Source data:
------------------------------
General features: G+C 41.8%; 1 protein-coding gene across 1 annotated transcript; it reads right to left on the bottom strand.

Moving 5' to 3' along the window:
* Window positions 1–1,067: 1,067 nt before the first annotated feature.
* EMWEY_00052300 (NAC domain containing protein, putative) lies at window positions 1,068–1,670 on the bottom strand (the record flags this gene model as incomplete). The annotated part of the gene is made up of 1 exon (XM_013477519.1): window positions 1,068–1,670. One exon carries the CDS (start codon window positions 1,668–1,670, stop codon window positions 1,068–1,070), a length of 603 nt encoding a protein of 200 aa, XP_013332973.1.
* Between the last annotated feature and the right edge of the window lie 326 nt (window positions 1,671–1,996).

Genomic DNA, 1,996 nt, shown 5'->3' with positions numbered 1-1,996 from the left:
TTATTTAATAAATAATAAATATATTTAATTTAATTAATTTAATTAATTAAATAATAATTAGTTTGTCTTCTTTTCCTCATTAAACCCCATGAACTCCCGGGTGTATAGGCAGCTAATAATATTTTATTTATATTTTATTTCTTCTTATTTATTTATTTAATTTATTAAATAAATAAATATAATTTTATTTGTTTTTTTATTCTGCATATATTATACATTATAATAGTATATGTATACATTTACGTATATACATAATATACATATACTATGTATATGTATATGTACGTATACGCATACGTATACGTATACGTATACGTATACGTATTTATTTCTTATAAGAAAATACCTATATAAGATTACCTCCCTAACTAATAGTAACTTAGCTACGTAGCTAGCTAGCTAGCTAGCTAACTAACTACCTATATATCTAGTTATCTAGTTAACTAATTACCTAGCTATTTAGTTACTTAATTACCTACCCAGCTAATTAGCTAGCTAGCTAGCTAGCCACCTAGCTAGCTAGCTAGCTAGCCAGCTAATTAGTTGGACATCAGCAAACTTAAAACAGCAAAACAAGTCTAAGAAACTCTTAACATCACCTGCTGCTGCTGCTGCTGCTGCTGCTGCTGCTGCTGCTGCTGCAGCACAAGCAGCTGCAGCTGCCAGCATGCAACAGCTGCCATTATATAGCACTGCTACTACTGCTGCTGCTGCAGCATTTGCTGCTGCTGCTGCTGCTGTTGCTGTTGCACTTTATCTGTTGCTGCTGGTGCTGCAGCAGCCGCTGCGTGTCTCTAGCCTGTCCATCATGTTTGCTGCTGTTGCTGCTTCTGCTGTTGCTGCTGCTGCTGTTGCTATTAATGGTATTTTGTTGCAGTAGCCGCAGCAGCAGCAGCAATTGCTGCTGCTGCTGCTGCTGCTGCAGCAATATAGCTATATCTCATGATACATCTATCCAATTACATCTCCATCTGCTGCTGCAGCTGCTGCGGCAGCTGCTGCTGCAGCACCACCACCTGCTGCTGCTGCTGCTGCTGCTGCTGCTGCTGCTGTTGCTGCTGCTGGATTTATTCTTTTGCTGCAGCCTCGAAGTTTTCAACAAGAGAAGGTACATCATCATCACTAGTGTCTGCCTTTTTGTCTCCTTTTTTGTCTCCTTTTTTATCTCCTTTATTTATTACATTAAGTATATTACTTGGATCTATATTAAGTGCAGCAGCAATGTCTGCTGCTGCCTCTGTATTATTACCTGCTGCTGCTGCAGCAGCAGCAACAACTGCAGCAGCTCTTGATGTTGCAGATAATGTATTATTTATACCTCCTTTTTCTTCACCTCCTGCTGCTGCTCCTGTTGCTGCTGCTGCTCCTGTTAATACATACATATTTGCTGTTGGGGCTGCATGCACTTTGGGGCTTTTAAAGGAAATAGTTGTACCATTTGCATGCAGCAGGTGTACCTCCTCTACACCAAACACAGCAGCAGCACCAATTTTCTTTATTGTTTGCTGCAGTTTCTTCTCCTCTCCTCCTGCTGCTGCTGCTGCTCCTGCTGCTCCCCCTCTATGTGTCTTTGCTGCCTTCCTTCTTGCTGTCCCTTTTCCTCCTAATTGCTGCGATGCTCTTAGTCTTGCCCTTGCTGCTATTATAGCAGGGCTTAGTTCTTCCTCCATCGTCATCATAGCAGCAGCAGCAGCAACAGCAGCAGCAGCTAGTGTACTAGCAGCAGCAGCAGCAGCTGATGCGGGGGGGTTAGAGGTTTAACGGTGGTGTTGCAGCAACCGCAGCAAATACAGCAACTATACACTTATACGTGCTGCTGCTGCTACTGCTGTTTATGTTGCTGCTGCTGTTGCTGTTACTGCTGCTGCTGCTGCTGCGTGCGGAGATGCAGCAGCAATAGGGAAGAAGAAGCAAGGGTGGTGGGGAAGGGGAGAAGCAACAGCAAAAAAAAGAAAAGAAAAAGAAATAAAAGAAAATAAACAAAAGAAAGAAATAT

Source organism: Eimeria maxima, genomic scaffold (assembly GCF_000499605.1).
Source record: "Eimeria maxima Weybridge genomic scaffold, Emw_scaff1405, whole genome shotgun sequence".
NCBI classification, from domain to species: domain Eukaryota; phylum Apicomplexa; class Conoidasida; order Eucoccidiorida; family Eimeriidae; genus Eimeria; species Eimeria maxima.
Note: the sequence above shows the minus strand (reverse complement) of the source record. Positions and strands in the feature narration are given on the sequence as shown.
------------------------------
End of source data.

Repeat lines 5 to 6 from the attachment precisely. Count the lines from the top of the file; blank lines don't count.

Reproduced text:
* Between the last annotated feature and the right edge of the window lie 326 nt (window positions 1,671–1,996).

Genomic DNA, 1,996 nt, shown 5'->3' with positions numbered 1-1,996 from the left: